Du måste aktivera javascript för att sverigesradio.se ska fungera korrekt och för att kunna lyssna på ljud. Har du problem med vår sajt så finns hjälp på https://kundo.se/org/sverigesradio/
Politics

Thousands of Iraqis Vote in Sweden

Wedad Raji, Ghasmeh Mousavi och Walid Mousavi cast their votes in Sweden . Photo: Annika Digréus/SR.

Updated 17:10

Thousands of Iraqi expatriates cast their vote in Sweden this weekend as general election day in Bagdad on Sunday was marred by violence.

Over 30 thousand Iraqi ex-pats were registered to vote in Sweden and there were long queues at the country's seven polling stations during the three day voting period. Iraqi expatriates living in Norway and Finland had to travel great distances to vote in Sweden.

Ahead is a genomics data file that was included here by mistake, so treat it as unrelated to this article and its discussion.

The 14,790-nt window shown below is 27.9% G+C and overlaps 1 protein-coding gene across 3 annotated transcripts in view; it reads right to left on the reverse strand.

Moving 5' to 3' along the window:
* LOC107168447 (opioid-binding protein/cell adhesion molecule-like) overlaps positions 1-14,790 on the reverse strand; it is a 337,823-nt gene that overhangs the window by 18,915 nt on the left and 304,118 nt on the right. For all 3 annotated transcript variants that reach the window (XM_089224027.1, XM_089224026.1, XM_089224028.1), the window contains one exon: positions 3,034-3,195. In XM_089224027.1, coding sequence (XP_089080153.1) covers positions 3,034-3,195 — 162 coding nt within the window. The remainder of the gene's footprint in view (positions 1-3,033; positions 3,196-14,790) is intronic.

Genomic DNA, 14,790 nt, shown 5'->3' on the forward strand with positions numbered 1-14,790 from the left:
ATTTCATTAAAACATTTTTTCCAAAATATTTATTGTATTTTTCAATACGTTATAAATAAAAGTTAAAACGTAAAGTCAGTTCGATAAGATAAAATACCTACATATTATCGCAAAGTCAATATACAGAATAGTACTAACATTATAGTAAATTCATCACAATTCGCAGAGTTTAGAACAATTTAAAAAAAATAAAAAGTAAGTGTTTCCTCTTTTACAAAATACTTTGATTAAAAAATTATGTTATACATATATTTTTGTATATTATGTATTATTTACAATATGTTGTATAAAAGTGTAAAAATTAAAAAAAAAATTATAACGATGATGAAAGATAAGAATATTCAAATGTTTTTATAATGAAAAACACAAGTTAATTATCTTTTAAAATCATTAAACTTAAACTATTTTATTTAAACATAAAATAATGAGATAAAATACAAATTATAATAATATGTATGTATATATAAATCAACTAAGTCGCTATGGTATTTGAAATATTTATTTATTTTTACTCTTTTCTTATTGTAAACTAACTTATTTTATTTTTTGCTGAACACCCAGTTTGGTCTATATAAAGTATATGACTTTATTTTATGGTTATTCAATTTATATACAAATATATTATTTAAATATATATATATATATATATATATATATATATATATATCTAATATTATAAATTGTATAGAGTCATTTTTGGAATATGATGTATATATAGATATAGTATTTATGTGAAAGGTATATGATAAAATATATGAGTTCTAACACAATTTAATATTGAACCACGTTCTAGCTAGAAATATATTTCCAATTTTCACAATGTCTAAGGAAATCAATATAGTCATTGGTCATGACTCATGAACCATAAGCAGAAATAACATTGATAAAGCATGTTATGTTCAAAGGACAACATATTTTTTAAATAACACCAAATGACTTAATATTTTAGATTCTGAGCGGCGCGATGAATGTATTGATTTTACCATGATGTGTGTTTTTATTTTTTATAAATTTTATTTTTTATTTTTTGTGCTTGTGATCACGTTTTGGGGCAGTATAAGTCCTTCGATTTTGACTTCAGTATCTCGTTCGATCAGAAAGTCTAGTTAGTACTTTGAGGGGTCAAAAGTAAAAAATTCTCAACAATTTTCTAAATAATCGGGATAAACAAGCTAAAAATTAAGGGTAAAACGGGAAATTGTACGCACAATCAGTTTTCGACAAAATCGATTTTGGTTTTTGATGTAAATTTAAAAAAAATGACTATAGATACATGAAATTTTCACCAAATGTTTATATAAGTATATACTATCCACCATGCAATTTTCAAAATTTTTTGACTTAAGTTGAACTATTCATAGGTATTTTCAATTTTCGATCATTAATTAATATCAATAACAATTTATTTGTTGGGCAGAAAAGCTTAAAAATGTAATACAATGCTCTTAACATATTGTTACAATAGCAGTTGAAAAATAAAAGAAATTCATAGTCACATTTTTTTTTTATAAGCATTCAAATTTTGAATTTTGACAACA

At a polling station at Lillholms school in Skärholmen, southern Stockholm , people waited in line to vote before lunch.

Samir Al-Karavi told Swedish public service radio news Ekot why the election day is important.

"It means a lot. I am very happy. I want to live like we live here in Sweden. We want to build a country so that all Swedes knows that our country is a good country."

Some Iraqi nationals had to travel great distances to have their say, with thousands travelling from Norway and Finland to different areas of Sweden.

Haidar Al-Tamimi travelled with his friends from Helsinki and told Ekot that they had problems getting there on the ferry with the heavy ice sheets in the Baltic sea causing problems.

Voting was held in 16 countries across the globe. In Iraq, election day saw the country hit by multiple attacks, with at least 35 people being killed.

Sweden sent six electoral observers to the country.

Our journalism is based on credibility and impartiality. Swedish Radio is independent and not affiliated to any political, religious, financial, public or private interests.
Har du frågor eller förslag gällande våra webbtjänster?

Kontakta gärna Sveriges Radios supportforum där vi besvarar dina frågor vardagar kl. 9-17.

Du hittar dina sparade avsnitt i menyn under "Min lista".